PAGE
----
THE NATIONAL WEATHER SERVICE IN TALLAHASSEE HAS ISSUED A

* TORNADO WARNING FOR...
SOUTHERN WALTON COUNTY IN THE PANHANDLE OF FLORIDA...

* UNTIL 315 PM CST

* AT 223 PM CST...A DEVELOPING TORNADO HAS BEEN DETECTED BY THE
NATIONAL WEATHER SERVICE 14 MILES SOUTH OF SANTA ROSA
BEACH...MOVING NORTHEAST AT 30 MPH.

* OTHER LOCATIONS IN THE WARNING INCLUDE BUT ARE NOT LIMITED TO
MIRAMAR BEACH...SANDESTIN...CHOCTAW BEACH...PORT
WASHINGTON...AND FREEPORT.

PRECAUTIONARY/PREPAREDNESS ACTIONS...

TAKE COVER NOW! LEAVE MOBILE HOMES AND VEHICLES FOR SAFER STRUCTURES.
MOVE TO A HALLWAY OR CLOSET ON THE LOWEST FLOOR AWAY FROM WINDOWS AND
OUTSIDE WALLS.

&&

LAT...LON 3062 8640 3049 8596 3029 8606 3038 8640
3040 8640 3040 8634 3043 8632 3041 8629
3043 8627 3043 8624 3039 8615 3039 8613
3047 8621 3048 8627 3045 8640
TIME...MOT...LOC 2028Z 210DEG 26KT 3023 8629

$$

15-HARRIGAN
Member Since: March 16, 2012 Posts: 127 Comments: 7927
Member Since: July 6, 2010 Posts: 112 Comments: 31317
1921. ncstorm
Quoting KoritheMan:
While I agree with you, I think his point was that it's blatantly offensive and downright disrespectful to openly flaunt one's desire to experience destructive weather in light of an unfolding or impending tragedy.


Please give it a rest, all of you..
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1920. LargoFl
Member Since: August 6, 2011 Posts: 4 Comments: 36630
Quoting KoritheMan:
While I agree with you, I think his point was that it's blatantly offensive and downright disrespectful to openly flaunt one's desire to experience destructive weather in light of an unfolding or impending tragedy.
thank you for that concise articulation, a vast improvement from what i am pasting this edit over ;)
i didn't say it so well a moment ago, myself
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1918. LargoFl
for those in a tornado warning area...stay safe out there......................
Severe Weather Safety Tips
Tornado Safety

Take cover in a sturdy building.

The best place in a house/building is on the lowest floor and in an interior room. Basements, storm shelters, hallways, closets and bathrooms are great locations to go! Any room that is AWAY from windows!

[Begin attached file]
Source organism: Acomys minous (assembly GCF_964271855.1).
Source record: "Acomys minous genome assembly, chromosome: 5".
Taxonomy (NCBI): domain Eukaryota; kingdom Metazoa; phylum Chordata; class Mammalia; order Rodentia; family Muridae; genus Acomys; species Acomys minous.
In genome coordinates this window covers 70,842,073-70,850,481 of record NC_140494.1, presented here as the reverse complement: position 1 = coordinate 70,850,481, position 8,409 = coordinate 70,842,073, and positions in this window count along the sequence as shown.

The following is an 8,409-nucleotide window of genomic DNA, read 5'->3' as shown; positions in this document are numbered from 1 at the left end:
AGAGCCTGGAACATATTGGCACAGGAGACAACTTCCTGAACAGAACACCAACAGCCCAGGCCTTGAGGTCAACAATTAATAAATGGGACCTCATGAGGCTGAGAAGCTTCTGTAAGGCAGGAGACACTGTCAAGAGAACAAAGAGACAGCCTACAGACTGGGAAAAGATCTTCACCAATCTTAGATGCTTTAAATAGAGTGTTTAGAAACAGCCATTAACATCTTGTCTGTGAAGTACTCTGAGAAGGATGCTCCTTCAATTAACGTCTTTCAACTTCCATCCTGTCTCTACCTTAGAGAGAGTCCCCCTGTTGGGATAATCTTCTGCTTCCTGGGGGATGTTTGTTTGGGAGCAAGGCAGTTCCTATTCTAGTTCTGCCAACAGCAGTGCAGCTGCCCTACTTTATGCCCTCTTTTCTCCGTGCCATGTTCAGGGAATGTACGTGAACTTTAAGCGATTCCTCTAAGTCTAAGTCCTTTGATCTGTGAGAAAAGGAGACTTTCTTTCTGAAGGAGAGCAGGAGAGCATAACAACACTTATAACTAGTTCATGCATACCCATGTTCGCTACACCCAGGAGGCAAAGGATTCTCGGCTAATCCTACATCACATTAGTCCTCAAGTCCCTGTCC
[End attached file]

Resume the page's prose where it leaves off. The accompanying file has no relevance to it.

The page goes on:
Protect your head from flying debris. Blankets, pillows, sports/bike helmets, mattresses, cooking pots are all good things to use to protect your head, other than your hands.

Mobile homes are not safe shelters. Find a neighbor or friend to stay with in a sturdier structure. For a last resort, take shelter in a ditch.

Never outrun a tornado in a vehicle. Get out of the car and into a sturdy building. If none is around, lay flat in a ditch.

Highway overpasses are not safe shelters. Winds speed up as they funnel underneath the overpass creating a danger to those underneath, as well as debris flying around.

Make sure to have a NOAA Weather Radio with fresh batteries handy. Many times, severe weather can come through during the night or times when we least expect it. NOAA Weather Radio will alert you when a warning has been issued for your county.

Member Since: August 6, 2011 Posts: 4 Comments: 36630
Afternoon all, and a Merry Christmas to all the Wunderbloggers world-wide.... even if you don't "celebrate"....

And for those who DO celebrate it, enjoy your Boxing Day as well... I'm looking forward to some super Junkanoo in about 12 hours.... hopefully that cold front will hold off for another 24...

Have a great day, everyone!
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Nice clearing in Alabama:

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1915. LargoFl
Particularly Dangerous Situation ..this is what the NWS is warning..stay safe out there folks
Member Since: August 6, 2011 Posts: 4 Comments: 36630